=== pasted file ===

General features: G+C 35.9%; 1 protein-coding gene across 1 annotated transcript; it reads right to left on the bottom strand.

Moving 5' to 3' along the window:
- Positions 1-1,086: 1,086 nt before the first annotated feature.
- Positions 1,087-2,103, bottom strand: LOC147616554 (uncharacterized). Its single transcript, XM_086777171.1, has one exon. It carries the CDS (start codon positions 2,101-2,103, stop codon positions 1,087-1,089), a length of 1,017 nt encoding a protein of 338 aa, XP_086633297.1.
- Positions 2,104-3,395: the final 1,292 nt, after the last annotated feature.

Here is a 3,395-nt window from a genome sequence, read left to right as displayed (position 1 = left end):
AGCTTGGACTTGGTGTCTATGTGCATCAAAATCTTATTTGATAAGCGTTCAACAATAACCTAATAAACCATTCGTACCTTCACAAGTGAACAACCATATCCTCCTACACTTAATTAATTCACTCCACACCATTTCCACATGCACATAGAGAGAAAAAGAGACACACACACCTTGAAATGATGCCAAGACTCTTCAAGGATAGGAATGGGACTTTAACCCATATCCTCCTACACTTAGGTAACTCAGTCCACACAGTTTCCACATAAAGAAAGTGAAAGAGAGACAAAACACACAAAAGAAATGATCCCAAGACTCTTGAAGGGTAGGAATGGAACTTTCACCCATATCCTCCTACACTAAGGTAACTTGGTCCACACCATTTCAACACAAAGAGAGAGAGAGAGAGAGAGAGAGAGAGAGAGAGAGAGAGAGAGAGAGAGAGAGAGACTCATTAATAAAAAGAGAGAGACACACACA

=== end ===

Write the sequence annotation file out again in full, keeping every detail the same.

General features: G+C 35.9%; 1 protein-coding gene across 1 annotated transcript; it reads right to left on the bottom strand.

Moving 5' to 3' along the window:
- Positions 1-1,086: 1,086 nt before the first annotated feature.
- Positions 1,087-2,103, bottom strand: LOC147616554 (uncharacterized). Its single transcript, XM_086777171.1, has one exon. It carries the CDS (start codon positions 2,101-2,103, stop codon positions 1,087-1,089), a length of 1,017 nt encoding a protein of 338 aa, XP_086633297.1.
- Positions 2,104-3,395: the final 1,292 nt, after the last annotated feature.

Here is a 3,395-nt window from a genome sequence, read left to right as displayed (position 1 = left end):
AGCTTGGACTTGGTGTCTATGTGCATCAAAATCTTATTTGATAAGCGTTCAACAATAACCTAATAAACCATTCGTACCTTCACAAGTGAACAACCATATCCTCCTACACTTAATTAATTCACTCCACACCATTTCCACATGCACATAGAGAGAAAAAGAGACACACACACCTTGAAATGATGCCAAGACTCTTCAAGGATAGGAATGGGACTTTAACCCATATCCTCCTACACTTAGGTAACTCAGTCCACACAGTTTCCACATAAAGAAAGTGAAAGAGAGACAAAACACACAAAAGAAATGATCCCAAGACTCTTGAAGGGTAGGAATGGAACTTTCACCCATATCCTCCTACACTAAGGTAACTTGGTCCACACCATTTCAACACAAAGAGAGAGAGAGAGAGAGAGAGAGAGAGAGAGAGAGAGAGAGAGAGAGAGAGAGAGACTCATTAATAAAAAGAGAGAGACACACACA